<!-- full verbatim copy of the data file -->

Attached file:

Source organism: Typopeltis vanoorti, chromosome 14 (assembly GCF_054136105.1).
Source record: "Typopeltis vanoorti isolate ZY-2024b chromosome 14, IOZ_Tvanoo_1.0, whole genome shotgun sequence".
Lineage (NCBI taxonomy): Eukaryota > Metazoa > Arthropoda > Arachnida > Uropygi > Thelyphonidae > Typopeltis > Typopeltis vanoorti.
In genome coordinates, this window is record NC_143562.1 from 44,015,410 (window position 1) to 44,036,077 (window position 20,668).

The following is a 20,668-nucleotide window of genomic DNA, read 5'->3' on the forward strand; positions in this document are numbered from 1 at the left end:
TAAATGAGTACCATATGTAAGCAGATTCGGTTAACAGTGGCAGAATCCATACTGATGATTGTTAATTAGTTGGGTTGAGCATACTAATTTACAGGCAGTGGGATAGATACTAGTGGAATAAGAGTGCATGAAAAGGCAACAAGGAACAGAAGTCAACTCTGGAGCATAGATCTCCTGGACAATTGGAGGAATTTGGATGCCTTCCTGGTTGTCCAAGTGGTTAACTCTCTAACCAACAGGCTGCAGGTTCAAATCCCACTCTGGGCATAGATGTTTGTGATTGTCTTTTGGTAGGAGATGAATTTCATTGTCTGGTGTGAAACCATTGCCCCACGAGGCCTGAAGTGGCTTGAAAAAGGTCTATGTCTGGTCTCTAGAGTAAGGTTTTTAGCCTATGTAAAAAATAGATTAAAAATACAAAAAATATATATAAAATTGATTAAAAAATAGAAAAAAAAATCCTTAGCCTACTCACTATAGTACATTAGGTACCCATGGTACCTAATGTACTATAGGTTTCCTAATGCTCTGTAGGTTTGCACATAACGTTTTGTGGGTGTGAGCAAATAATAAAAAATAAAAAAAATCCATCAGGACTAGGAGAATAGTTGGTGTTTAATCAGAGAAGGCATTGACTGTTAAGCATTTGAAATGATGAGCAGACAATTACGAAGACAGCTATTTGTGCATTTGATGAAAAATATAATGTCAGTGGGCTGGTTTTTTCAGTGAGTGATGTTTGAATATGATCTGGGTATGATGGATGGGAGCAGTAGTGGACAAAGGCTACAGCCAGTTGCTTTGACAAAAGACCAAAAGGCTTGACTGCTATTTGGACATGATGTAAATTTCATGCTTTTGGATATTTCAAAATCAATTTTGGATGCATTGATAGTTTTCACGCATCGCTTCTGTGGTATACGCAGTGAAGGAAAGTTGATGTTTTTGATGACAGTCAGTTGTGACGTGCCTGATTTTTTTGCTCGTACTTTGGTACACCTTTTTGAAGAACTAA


Source organism: Typopeltis vanoorti, chromosome 14 (assembly GCF_054136105.1).
Source record: "Typopeltis vanoorti isolate ZY-2024b chromosome 14, IOZ_Tvanoo_1.0, whole genome shotgun sequence".
Lineage (NCBI taxonomy): Eukaryota > Metazoa > Arthropoda > Arachnida > Uropygi > Thelyphonidae > Typopeltis > Typopeltis vanoorti.
In genome coordinates, this window is record NC_143562.1 from 44,015,410 (window position 1) to 44,036,077 (window position 20,668).

The following is a 20,668-nucleotide window of genomic DNA, read 5'->3' on the forward strand; positions in this document are numbered from 1 at the left end:
TAAATGAGTACCATATGTAAGCAGATTCGGTTAACAGTGGCAGAATCCATACTGATGATTGTTAATTAGTTGGGTTGAGCATACTAATTTACAGGCAGTGGGATAGATACTAGTGGAATAAGAGTGCATGAAAAGGCAACAAGGAACAGAAGTCAACTCTGGAGCATAGATCTCCTGGACAATTGGAGGAATTTGGATGCCTTCCTGGTTGTCCAAGTGGTTAACTCTCTAACCAACAGGCTGCAGGTTCAAATCCCACTCTGGGCATAGATGTTTGTGATTGTCTTTTGGTAGGAGATGAATTTCATTGTCTGGTGTGAAACCATTGCCCCACGAGGCCTGAAGTGGCTTGAAAAAGGTCTATGTCTGGTCTCTAGAGTAAGGTTTTTAGCCTATGTAAAAAATAGATTAAAAATACAAAAAATATATATAAAATTGATTAAAAAATAGAAAAAAAAATCCTTAGCCTACTCACTATAGTACATTAGGTACCCATGGTACCTAATGTACTATAGGTTTCCTAATGCTCTGTAGGTTTGCACATAACGTTTTGTGGGTGTGAGCAAATAATAAAAAATAAAAAAAATCCATCAGGACTAGGAGAATAGTTGGTGTTTAATCAGAGAAGGCATTGACTGTTAAGCATTTGAAATGATGAGCAGACAATTACGAAGACAGCTATTTGTGCATTTGATGAAAAATATAATGTCAGTGGGCTGGTTTTTTCAGTGAGTGATGTTTGAATATGATCTGGGTATGATGGATGGGAGCAGTAGTGGACAAAGGCTACAGCCAGTTGCTTTGACAAAAGACCAAAAGGCTTGACTGCTATTTGGACATGATGTAAATTTCATGCTTTTGGATATTTCAAAATCAATTTTGGATGCATTGATAGTTTTCACGCATCGCTTCTGTGGTATACGCAGTGAAGGAAAGTTGATGTTTTTGATGACAGTCAGTTGTGACGTGCCTGATTTTTTTGCTCGTACTTTGGTACACCTTTTTGAAGAACTAA